“The pizza, they need to stop putting broccoli and carrots and stuff in it,” Morris said.
White nodded her head for emphasis: “It’s nasty.”
For middle-schoolers such as Morris and White, food education is crucial, Neujean said.
“You can’t just change out food,” she said. “You have to provide educational content. You have to provide an experience.”
The classes that Neujean teaches attempt to do just that. The students learn about herbs and plant parts and then locate them in the gardens that are on the campuses of four of the five FirstLine schools. They learn the difference between monoculture and polyculture farming. They examine school lunches to learn how far the food has traveled before it’s hit the plate.
This type of immersion into healthful food piques the interest of the students, who are then encouraged to eat healthier. In addition to the classes, FirstLine hosts family food nights, letting parents and students sample foods and learn how to create healthier food options. Elementary school kids at Dibert, which hosted a family food night in November, were more enthusiastic than the seventh-graders at Hughes.
“Before I came here, I used to not like carrots that much, but now that I know they help your eyes, I like them,” fourth-grader Kenneth Martin said.
Second-grader Jordan Trufant said he enjoys eating vegetables. The healthy pizza FirstLine serves every Friday is his favorite dish.
“It gets you stronger,” he said.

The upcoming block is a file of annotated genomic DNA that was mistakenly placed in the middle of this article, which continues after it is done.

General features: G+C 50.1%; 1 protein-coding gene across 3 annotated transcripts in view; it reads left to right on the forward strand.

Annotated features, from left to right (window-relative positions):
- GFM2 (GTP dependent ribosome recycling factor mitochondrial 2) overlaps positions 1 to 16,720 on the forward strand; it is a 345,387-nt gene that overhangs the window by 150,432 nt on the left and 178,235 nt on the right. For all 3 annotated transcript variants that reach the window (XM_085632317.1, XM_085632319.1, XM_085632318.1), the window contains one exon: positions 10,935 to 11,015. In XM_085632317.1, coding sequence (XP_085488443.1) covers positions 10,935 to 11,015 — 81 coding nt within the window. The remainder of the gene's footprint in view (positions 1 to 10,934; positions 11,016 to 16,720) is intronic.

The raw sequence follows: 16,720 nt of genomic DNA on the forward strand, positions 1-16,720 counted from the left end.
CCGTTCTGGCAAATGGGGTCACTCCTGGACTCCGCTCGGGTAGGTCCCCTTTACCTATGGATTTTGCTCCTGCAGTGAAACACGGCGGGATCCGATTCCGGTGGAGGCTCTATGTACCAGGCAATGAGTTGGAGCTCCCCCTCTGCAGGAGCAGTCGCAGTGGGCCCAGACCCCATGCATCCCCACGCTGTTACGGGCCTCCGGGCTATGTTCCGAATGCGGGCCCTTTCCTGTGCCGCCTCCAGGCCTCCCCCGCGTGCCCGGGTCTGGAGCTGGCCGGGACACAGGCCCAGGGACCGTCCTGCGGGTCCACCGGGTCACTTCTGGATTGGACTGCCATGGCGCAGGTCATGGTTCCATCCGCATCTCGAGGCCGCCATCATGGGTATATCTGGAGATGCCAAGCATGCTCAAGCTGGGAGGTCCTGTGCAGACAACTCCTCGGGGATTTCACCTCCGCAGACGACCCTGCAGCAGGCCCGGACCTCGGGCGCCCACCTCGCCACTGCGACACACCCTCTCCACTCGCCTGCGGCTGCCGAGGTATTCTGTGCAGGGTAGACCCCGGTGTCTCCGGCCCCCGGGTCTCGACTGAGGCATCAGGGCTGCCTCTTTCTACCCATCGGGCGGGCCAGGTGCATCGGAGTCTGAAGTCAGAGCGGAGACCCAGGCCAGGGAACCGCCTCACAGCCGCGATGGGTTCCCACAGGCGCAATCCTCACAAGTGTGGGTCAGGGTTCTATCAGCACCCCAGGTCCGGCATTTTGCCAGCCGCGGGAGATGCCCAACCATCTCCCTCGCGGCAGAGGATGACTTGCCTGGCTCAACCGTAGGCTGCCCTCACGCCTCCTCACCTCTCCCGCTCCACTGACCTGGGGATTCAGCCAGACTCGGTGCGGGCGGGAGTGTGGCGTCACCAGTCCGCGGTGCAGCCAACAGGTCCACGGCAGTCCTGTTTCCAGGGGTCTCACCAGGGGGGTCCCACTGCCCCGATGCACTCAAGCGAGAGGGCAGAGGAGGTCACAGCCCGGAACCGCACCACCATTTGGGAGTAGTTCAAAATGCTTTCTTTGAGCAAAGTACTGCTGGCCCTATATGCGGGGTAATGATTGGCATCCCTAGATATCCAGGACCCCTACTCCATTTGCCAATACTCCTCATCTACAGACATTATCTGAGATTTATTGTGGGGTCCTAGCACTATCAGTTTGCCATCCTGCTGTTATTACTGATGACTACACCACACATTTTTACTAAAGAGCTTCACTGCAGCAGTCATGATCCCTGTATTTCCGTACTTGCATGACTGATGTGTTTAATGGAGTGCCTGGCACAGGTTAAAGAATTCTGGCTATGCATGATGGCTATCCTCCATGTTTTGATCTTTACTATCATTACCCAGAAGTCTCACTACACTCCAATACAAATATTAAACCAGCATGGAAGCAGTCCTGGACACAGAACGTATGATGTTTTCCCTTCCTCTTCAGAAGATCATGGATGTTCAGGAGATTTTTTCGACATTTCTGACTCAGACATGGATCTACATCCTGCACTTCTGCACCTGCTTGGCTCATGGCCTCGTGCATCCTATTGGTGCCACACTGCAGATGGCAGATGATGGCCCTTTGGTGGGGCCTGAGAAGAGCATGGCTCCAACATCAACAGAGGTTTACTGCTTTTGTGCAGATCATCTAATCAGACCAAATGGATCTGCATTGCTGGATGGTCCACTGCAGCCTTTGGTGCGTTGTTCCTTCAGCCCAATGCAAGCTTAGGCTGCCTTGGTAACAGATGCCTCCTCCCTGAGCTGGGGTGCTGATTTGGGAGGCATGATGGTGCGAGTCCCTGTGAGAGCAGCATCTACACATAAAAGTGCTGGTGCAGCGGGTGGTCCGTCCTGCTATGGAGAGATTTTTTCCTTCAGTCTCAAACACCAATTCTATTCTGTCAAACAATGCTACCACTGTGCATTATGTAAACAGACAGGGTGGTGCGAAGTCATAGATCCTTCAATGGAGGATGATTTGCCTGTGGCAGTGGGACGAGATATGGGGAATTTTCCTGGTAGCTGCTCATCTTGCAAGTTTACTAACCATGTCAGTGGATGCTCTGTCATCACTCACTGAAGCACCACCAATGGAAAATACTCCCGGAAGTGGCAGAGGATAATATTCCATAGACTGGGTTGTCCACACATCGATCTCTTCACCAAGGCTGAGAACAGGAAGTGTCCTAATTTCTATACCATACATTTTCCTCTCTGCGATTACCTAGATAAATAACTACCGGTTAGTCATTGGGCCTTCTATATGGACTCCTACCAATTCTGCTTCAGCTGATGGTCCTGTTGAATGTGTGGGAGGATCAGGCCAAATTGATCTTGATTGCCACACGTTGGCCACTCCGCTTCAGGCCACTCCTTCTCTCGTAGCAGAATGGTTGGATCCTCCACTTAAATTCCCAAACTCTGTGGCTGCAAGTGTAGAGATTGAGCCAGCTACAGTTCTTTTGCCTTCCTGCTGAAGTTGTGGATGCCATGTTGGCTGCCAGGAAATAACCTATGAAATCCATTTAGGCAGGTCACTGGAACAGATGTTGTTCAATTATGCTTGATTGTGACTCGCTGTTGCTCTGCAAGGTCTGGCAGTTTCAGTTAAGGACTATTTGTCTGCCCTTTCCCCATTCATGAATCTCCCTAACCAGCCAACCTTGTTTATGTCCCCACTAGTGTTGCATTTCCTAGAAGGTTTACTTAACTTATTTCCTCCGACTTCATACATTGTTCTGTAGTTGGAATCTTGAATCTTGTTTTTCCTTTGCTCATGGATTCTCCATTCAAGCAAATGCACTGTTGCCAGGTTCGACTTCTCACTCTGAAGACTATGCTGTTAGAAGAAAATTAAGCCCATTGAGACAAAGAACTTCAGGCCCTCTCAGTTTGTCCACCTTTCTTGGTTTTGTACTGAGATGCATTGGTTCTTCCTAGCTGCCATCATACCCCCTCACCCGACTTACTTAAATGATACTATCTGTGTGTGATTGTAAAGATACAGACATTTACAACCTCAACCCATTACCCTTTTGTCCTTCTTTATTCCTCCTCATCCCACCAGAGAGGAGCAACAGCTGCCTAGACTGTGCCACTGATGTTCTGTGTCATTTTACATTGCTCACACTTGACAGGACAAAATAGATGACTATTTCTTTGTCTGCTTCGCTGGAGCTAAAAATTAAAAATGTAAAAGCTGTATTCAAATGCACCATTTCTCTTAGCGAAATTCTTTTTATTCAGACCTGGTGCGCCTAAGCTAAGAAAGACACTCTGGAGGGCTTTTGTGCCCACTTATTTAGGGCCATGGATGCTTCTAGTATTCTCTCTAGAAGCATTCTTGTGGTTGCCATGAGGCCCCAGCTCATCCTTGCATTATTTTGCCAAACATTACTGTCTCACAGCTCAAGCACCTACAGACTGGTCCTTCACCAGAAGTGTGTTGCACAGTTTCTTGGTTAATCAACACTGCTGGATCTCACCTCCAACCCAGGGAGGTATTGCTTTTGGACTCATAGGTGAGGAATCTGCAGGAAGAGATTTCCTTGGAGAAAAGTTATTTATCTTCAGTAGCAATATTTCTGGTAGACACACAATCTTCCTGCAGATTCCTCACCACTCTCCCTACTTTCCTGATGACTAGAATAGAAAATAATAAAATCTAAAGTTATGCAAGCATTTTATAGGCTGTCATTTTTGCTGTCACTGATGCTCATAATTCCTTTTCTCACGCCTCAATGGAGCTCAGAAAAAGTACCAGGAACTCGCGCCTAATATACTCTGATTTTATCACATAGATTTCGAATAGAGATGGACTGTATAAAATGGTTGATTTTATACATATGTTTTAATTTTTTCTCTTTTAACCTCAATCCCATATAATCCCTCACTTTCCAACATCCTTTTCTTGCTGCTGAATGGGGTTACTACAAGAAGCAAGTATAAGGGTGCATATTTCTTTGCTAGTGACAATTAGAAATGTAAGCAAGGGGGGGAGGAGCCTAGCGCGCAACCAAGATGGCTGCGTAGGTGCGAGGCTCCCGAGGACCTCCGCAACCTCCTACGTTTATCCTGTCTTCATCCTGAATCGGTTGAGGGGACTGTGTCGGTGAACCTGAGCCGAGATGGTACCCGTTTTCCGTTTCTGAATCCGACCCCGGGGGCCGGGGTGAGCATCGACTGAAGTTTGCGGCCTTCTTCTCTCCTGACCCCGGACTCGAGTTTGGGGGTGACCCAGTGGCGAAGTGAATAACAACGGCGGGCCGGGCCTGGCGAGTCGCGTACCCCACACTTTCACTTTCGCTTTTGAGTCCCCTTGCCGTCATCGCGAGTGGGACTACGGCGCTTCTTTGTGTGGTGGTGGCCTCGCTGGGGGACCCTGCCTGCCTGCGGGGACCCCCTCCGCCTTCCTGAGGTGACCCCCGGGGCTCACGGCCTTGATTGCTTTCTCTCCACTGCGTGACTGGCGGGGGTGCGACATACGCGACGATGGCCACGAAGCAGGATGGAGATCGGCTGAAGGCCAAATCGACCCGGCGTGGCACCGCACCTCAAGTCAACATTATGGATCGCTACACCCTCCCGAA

It also doesn’t hurt that the students themselves are growing the fruits and vegetables that they’re sampling – a bonus for kids used to getting their produce only from the supermarket.
It’s worth noting though, that FirstLine uses its garden produce only for educational purposes. Sodexo provides all cafeteria food.
The produce in the large gardens at Hughes and Green either go into the teaching kitchen at Green or serve as classroom examples.
Green has the network’s only teaching kitchen and its biggest garden. The garden at Clark is small, and mostly used for aesthetic purposes, and when Arthur Ashe moves to its new Gentilly campus next school year, a new garden will be created.
While gardens and food-education efforts by Edible Schoolyards are largely financed by grants and donations – most notably from the Emeril Lagasse Foundation – Neujean said any school can make healthful changes now. Those include switching from white to brown rice and asking their food-service providers for as many local options as possible.
And some changes won’t be optional for much longer. New federal requirements that kick in next school year will require schools to offer fruit every day at lunch and vegetables at least once a week. Half of the grains served at lunch must be rich in whole-grain, and new calorie limits will be in place.
For the 2013-2014 year, most of the new lunch requirements will apply to school breakfasts, and for the following year and on until 2023, sodium limits will decrease.
Additionally, Revolution Foods, a food-service provider that emphasizes organic and all-natural food options, recently announced a move to the New Orleans area. The organization will compete with the in-house Orleans Parish School Board provider as well as Sodexo, Chartwells, and the Recovery School District’s provider, ARAMARK.
But until those changes happen, making small steps are not as hard as some make it out to be – and healthier food choices can be economical, Neujean said.
“Despite what some advertisements would lead us to believe,” she said, “simple food, made from scratch, using ingredients in season is the most affordable way to eat.”